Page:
Company leaders and managers have a big responsibility in overseeing employees. But they can’t see everything, and sometimes there’s more going on in a worker’s life than meets the eye.
Employee disengagement or burnout isn’t always apparent, and some employers may be in for a surprise if and when the COVID-19 pandemic winds down. One study shows that 57% of U.S. employees say they are burnt out, with many likely to leave their job after the pandemic is over. And a Gallup survey reveals that the percentage of engaged employees – those enthusiastic about their workplace – is under 40%.
What the numbers mean is leaders need to learn how to spot and help out-of-balance employees, says Mark McClain, CEO and co-founder of SailPoint and the ForbesBooks author of Joy and Success at Work: Building Organizations that Don’t Suck (the Life Out of People).
“One challenge leaders and managers routinely face is to recognize when the people around them – peers, colleagues, but especially subordinates – are out of balance or are heading in the wrong direction,” McClain says. “Beyond the potential impacts on their personal lives, you want to try to head off the negative effects such imbalances can have on their roles in the company.
“This may seem imposing, but you have to pay attention as a leader. No employee can run at a crazy pace forever, yet some companies let people run themselves right out of the building. Other workers who are disengaged can be harder to spot initially.”
McClain offers these tips for leaders to spot, address, and help out-of-balance employees:
1. Make work-life balance part of your culture.
“You can expect much from your employees, but you don’t want them to fry themselves,” McClain says. “You don’t want them to harm their health, their family, or their relationships. If you have good people, ideally you’ll grow them and help them work toward their vision of a healthy work-life balance. The sooner leaders confront imbalance in the equation, the more meat they put on the bones of company culture.”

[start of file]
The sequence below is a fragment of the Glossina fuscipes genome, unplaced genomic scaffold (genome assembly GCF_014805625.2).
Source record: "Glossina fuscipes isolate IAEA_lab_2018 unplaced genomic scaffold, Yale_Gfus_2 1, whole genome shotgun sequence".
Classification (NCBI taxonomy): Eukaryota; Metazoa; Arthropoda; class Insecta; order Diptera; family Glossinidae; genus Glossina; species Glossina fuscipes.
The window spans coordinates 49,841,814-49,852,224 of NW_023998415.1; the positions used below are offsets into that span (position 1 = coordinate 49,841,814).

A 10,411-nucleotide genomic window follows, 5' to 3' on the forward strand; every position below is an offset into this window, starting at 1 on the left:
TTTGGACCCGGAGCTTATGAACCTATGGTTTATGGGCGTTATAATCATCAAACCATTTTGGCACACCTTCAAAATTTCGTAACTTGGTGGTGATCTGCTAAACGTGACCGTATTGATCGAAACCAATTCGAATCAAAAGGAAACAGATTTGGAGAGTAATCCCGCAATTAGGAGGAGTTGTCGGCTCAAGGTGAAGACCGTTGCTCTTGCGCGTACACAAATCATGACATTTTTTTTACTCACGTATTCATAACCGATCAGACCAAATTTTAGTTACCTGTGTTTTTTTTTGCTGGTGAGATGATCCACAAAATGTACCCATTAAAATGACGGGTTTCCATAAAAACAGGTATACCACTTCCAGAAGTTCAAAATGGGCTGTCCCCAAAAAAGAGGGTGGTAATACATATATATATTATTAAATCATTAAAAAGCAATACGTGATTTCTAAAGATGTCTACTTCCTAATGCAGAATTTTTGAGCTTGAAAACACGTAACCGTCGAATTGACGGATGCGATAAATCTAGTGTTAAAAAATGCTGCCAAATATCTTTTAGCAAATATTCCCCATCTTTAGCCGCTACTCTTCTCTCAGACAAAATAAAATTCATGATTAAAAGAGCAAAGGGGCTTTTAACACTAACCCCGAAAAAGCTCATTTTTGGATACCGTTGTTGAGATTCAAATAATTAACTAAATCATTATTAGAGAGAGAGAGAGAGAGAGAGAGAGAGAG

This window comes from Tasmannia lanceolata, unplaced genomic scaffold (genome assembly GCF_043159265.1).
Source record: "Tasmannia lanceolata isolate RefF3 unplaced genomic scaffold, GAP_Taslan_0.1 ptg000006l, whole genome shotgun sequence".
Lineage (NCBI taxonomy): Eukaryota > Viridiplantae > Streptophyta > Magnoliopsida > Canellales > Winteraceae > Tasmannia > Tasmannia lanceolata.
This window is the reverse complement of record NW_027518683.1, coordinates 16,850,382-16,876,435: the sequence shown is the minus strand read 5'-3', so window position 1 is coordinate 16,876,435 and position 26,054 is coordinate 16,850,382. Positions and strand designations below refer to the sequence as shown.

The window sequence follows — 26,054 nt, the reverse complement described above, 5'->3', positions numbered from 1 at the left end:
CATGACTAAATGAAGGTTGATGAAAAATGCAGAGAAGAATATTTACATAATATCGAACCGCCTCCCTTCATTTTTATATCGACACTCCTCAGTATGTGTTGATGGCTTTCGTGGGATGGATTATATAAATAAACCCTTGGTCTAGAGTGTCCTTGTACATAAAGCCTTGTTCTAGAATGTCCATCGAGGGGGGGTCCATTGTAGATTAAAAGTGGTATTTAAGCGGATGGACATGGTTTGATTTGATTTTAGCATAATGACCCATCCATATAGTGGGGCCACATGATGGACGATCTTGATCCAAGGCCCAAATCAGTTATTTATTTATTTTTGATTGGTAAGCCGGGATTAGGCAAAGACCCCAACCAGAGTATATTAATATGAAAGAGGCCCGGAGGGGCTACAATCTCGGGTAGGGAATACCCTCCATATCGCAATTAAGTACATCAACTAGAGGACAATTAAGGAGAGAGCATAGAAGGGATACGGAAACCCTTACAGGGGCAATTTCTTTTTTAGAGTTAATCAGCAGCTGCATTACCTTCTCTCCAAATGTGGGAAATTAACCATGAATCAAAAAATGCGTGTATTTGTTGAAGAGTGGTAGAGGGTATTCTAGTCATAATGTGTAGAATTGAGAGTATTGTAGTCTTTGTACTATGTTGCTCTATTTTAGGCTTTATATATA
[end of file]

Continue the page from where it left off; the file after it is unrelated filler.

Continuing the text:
2. Screen out for potential burnout.
Some companies hire knowing they will overwork people or take advantage of their ambition to work extra hard and advance up the corporate ladder, McClain says. But that approach can lead to burnout and departure, which costs companies in terms of replacing them.
“There are always going to be ultra-motivated climbers,” McClain says. “But exploiting them is beyond bad. Those who can’t stand it get out, and the HR departments plan on the fact that every four or five years, only 15 to 20 percent of those hires will be able to move up the ranks. These types of organizations instead should invest in pre-hiring assessments to screen out those who value a life outside of work. Doing so would save the companies money and turnover.”
3. Be a counselor.
It’s not an invasion of privacy for a manager to show concern in an employee, McClain says, and probing is necessary to help the employee. “Like it or not,” he says, “being a counselor of sorts is part of managing people. Getting to know them as people, and their work styles, is what makes spotting imbalances possible. It’s why good managers pull employees aside and say, ‘Hey, you’re here, but you’re not engaged. Is something going on?’ Managers who take that step are able to uncover issues and steer their employees to the help they need.”
“Many companies talk about caring for workers until they’re blue in the face,” McClain says. “But when you put in place the pieces to help them succeed, leaders walk the walk – and everybody wins.”